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More than Just Calories In, Calories Out: The Caloric Balance Equation

If you’re one of the many people who have unsuccessfully tried to lose, maintain or even gain weight, developing a better understanding of metabolism may help you identify the causes of your lack of success. Since metabolism is complex topic, it requires a series of articles rather than just one big one. Today, we’ll take a look at what most people think of as the simple answer to metabolism – calories in and calories out. We’ll look at why it can be more complicated than simple math.

The Caloric Balance Equation

The caloric balance equation follows the theory that energy cannot be created or destroyed. That means if we add more energy to our body, something must be done with it. With diet and energy expenditure, energy can be measured in calories. In theory, if an individual burns 2500 calories in a given day, and consumes 2500 calories, he or she will maintain weight. The Center for Disease Control says “If you are gaining weight, you are eating more calories than your body is using. You will store these extra calories as fat and you’ll gain weight.”(1) Reading that sentence, it’s likely many people are left thinking “but I’ve cut back on calories before and I didn’t lose the weight I should have.” If our bodies were simple machines, this theory would work well. In fact, we can easily measure how many calories we burn at rest and during exercise, and make some assumptions about what we burn through daily activity. Theoretically, we can also measure how many calories we consume through food. However, our bodies are not simple machines, which is why there’s a lot more to the equation than just how many calories we eat and how many calories we burn.

The calorie balance equation states that the when the total calories we burn equal the total calories we eat, body weight is maintained. When it is tipped toward more calories burned we lose weight. When it is tipped toward more calories consumed, we gain weight. This theory simplifies our metabolism as being resting metabolic rate (the calories we burn when at total rest), the calories we burn from our daily activities and lifestyle (calories we burn doing what we do every day), the additional calories we burn from exercise, and the thermic effect of food (the calories burned in digestion). However, there is more to metabolism than a simple equation.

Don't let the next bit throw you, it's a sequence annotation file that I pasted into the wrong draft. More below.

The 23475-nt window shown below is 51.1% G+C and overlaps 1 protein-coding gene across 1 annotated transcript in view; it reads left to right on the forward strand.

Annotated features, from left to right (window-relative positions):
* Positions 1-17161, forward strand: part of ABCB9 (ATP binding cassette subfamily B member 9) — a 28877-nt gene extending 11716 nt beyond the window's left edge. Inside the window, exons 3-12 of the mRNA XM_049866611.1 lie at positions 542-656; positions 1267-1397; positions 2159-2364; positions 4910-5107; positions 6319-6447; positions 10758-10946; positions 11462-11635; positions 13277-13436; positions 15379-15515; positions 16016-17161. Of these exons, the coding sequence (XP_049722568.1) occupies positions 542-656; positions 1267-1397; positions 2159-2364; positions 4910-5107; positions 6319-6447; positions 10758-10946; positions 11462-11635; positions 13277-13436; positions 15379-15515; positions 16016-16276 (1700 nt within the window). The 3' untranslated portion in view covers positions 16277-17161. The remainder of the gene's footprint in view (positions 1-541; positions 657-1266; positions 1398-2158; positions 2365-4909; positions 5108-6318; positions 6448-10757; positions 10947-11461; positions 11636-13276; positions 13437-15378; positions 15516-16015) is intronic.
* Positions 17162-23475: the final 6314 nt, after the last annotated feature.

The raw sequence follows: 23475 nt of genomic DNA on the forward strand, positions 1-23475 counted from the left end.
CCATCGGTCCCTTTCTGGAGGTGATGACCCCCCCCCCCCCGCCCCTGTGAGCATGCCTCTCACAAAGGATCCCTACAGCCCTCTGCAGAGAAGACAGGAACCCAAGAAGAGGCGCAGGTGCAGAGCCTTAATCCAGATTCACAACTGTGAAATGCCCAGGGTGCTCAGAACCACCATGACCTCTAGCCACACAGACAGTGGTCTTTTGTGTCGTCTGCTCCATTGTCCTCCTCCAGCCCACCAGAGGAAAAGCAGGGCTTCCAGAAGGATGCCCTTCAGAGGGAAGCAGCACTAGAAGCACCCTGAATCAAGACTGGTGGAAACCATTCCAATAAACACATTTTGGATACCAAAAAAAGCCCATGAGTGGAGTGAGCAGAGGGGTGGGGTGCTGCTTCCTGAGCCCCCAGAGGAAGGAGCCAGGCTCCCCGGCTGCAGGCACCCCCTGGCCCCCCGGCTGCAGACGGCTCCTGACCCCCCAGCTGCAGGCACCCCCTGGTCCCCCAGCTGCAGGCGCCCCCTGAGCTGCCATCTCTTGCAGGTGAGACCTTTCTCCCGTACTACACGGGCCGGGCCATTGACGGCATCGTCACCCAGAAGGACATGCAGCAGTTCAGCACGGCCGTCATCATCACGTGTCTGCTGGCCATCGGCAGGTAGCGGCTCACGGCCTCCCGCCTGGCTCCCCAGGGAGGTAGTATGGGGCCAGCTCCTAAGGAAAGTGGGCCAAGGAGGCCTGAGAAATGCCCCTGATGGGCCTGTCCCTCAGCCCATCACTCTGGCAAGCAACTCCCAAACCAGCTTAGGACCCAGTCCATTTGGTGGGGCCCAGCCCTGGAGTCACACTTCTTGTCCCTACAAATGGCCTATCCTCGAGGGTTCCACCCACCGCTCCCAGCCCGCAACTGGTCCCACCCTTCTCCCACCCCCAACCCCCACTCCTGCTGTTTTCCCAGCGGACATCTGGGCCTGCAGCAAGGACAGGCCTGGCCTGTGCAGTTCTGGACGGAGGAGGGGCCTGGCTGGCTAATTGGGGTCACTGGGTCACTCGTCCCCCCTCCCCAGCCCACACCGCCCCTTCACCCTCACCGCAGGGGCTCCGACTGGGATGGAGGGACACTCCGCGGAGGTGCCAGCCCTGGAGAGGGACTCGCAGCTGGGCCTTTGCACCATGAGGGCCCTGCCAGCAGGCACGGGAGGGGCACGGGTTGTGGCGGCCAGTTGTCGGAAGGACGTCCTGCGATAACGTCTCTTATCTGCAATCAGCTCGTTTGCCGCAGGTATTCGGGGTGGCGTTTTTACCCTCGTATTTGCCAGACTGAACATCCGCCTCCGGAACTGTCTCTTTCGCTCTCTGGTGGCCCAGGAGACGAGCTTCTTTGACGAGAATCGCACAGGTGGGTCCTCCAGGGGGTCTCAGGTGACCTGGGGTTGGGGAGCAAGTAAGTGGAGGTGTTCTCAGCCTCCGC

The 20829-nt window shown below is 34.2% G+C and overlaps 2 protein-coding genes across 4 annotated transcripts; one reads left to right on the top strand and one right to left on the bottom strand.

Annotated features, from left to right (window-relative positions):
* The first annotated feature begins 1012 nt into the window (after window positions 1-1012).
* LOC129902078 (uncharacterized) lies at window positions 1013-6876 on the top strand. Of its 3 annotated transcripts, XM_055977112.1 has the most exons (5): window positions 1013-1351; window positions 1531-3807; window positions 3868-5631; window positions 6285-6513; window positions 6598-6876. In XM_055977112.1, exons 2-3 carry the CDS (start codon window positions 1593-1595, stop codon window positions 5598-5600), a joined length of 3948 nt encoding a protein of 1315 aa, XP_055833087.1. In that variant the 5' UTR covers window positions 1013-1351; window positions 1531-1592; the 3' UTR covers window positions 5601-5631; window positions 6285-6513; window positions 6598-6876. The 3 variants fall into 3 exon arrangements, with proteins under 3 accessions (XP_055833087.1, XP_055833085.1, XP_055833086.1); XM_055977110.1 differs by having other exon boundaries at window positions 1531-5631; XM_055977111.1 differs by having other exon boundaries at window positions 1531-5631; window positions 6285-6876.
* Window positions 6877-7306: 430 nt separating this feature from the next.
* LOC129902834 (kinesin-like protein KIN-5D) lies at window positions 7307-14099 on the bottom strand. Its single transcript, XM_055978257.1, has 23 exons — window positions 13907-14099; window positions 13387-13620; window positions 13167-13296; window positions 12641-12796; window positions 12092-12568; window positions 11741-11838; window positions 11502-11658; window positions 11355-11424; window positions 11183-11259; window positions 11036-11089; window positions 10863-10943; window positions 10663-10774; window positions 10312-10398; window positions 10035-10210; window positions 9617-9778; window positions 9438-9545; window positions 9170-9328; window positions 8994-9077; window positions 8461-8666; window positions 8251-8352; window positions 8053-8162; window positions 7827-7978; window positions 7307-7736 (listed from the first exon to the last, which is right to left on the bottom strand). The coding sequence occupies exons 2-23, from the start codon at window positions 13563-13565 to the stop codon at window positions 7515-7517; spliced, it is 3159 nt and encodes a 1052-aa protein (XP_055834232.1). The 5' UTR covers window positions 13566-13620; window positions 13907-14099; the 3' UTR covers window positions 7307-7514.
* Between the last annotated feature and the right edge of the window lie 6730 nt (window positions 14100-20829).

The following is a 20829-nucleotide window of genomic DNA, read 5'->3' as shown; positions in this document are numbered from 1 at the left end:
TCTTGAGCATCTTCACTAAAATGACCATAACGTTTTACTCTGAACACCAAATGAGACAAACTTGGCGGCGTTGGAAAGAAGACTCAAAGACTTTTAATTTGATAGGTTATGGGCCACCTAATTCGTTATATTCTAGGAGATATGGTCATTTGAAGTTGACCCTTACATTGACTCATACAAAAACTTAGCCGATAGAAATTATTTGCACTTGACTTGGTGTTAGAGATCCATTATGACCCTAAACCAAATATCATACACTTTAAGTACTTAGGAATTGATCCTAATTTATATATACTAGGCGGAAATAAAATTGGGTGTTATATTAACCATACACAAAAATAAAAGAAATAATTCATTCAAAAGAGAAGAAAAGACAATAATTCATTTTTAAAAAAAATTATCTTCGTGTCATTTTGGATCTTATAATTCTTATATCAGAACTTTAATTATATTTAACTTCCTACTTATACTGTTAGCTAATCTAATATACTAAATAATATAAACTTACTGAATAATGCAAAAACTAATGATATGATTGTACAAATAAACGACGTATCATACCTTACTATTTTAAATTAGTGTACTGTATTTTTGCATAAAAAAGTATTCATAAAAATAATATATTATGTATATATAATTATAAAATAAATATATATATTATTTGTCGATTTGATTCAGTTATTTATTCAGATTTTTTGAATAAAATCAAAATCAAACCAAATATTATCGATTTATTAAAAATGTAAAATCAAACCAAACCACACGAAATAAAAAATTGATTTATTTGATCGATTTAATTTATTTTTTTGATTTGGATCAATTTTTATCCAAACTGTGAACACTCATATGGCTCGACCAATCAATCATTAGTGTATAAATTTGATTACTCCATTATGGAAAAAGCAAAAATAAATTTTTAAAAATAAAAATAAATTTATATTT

A Calorie is not a Calorie

When it comes to food, the caloric value on the label is not equal to the caloric value of the food once it’s in our body. In some ways, the foods we eat act like drugs. They can positively or negatively impact our metabolism depending on what they’re made of. Carbohydrates, protein and fat can affect certain hormones in our body. Carbohydrates, regardless of their type, are converted to sugar in our body and stimulate the release of insulin, a hormone that shuts down the ability to burn fat. That’s not to say they are bad, but the excessive amounts the average person eats can have an impact on the ability to manage weight. Evidence also suggests people can become addicted to certain foods based on how their brains respond to them. These foods typically high in processed carbohydrates and fat, stimulate the brain in a similar way to addictive drugs.(2) Knowing this, it’s no wonder people can feel helpless to the way some foods seem to control them.